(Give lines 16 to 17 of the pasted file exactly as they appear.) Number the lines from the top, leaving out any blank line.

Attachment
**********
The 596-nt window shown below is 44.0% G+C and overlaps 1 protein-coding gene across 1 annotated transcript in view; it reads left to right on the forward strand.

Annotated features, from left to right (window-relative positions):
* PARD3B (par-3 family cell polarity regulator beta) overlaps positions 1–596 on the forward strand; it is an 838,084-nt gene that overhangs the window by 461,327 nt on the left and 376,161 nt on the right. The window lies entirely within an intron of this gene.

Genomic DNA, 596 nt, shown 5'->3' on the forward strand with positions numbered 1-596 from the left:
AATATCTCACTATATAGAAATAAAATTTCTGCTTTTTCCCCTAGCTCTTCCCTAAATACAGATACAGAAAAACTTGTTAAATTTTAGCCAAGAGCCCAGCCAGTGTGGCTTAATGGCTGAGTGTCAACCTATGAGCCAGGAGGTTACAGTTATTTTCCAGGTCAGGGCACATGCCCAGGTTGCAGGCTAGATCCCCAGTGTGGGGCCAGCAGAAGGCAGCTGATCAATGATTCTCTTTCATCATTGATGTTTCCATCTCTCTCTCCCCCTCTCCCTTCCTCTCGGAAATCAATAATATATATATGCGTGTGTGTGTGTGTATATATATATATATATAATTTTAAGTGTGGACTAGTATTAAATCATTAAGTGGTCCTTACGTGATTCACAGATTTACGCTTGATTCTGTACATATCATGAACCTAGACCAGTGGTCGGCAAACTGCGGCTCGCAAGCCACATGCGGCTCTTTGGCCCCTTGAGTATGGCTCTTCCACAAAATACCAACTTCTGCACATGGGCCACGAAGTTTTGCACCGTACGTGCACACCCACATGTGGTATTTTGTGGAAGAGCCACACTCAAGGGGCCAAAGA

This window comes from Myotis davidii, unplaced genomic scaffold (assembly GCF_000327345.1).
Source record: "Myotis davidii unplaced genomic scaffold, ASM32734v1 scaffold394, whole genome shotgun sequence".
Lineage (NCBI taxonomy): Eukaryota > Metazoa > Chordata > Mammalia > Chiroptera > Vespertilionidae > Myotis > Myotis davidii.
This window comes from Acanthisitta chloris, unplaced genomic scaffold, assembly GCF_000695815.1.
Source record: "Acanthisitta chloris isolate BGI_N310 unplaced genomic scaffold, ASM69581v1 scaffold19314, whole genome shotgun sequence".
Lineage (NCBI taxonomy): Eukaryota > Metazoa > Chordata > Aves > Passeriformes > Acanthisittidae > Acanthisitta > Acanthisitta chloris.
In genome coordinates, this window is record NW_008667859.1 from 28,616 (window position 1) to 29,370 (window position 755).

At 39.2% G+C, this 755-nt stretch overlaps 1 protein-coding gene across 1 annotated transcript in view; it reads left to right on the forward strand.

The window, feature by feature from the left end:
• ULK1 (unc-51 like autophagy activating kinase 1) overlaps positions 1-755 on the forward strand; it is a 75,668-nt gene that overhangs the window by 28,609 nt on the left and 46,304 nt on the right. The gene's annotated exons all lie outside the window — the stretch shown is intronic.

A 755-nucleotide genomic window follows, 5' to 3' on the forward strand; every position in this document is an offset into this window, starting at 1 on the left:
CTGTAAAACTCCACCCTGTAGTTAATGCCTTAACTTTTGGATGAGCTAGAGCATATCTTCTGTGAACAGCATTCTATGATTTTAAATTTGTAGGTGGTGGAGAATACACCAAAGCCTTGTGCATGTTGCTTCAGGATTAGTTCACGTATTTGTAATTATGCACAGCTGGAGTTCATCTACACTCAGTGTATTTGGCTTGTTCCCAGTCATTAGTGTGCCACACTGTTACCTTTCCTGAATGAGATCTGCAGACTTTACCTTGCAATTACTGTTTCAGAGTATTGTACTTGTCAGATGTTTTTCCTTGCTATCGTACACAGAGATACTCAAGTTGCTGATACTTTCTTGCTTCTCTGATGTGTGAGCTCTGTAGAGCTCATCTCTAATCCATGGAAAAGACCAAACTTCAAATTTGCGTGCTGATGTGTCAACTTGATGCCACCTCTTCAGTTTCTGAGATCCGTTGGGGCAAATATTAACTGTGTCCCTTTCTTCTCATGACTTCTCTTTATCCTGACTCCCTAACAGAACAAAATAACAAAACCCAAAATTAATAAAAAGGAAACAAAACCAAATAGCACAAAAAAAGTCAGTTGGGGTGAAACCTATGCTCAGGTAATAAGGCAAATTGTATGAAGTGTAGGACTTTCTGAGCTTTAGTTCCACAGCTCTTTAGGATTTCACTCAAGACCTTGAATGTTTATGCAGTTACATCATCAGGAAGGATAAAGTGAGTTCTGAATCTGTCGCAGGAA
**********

A 755-nucleotide genomic window follows, 5' to 3' on the forward strand; every position in this document is an offset into this window, starting at 1 on the left:
CTGTAAAACTCCACCCTGTAGTTAATGCCTTAACTTTTGGATGAGCTAGAGCATATCTTCTGTGAACAGCATTCTATGATTTTAAATTTGTAGGTGGTGGAGAATACACCAAAGCCTTGTGCATGTTGCTTCAGGATTAGTTCACGTATTTGTAATTATGCACAGCTGGAGTTCATCTACACTCAGTGTATTTGGCTTGTTCCCAGTCATTAGTGTGCCACACTGTTACCTTTCCTGAATGAGATCTGCAGACTTTACCTTGCAATTACTGTTTCAGAGTATTGTACTTGTCAGATGTTTTTCCTTGCTATCGTACACAGAGATACTCAAGTTGCTGATACTTTCTTGCTTCTCTGATGTGTGAGCTCTGTAGAGCTCATCTCTAATCCATGGAAAAGACCAAACTTCAAATTTGCGTGCTGATGTGTCAACTTGATGCCACCTCTTCAGTTTCTGAGATCCGTTGGGGCAAATATTAACTGTGTCCCTTTCTTCTCATGACTTCTCTTTATCCTGACTCCCTAACAGAACAAAATAACAAAACCCAAAATTAATAAAAAGGAAACAAAACCAAATAGCACAAAAAAAGTCAGTTGGGGTGAAACCTATGCTCAGGTAATAAGGCAAATTGTATGAAGTGTAGGACTTTCTGAGCTTTAGTTCCACAGCTCTTTAGGATTTCACTCAAGACCTTGAATGTTTATGCAGTTACATCATCAGGAAGGATAAAGTGAGTTCTGAATCTGTCGCAGGAA